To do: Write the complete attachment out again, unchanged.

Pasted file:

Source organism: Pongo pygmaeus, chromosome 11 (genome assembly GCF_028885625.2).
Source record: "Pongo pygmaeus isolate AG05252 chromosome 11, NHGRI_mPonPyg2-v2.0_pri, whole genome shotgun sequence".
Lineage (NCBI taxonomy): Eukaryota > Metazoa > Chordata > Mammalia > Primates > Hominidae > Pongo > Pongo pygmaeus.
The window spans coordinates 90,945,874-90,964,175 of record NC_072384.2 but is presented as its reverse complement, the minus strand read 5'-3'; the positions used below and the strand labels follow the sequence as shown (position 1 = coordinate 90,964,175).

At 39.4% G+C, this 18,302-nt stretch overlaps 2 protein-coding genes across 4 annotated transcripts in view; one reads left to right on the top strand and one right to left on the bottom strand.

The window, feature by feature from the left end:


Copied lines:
Source organism: Pongo pygmaeus, chromosome 11 (genome assembly GCF_028885625.2).
Source record: "Pongo pygmaeus isolate AG05252 chromosome 11, NHGRI_mPonPyg2-v2.0_pri, whole genome shotgun sequence".
Lineage (NCBI taxonomy): Eukaryota > Metazoa > Chordata > Mammalia > Primates > Hominidae > Pongo > Pongo pygmaeus.
The window spans coordinates 90,945,874-90,964,175 of record NC_072384.2 but is presented as its reverse complement, the minus strand read 5'-3'; the positions used below and the strand labels follow the sequence as shown (position 1 = coordinate 90,964,175).

At 39.4% G+C, this 18,302-nt stretch overlaps 2 protein-coding genes across 4 annotated transcripts in view; one reads left to right on the top strand and one right to left on the bottom strand.

The window, feature by feature from the left end: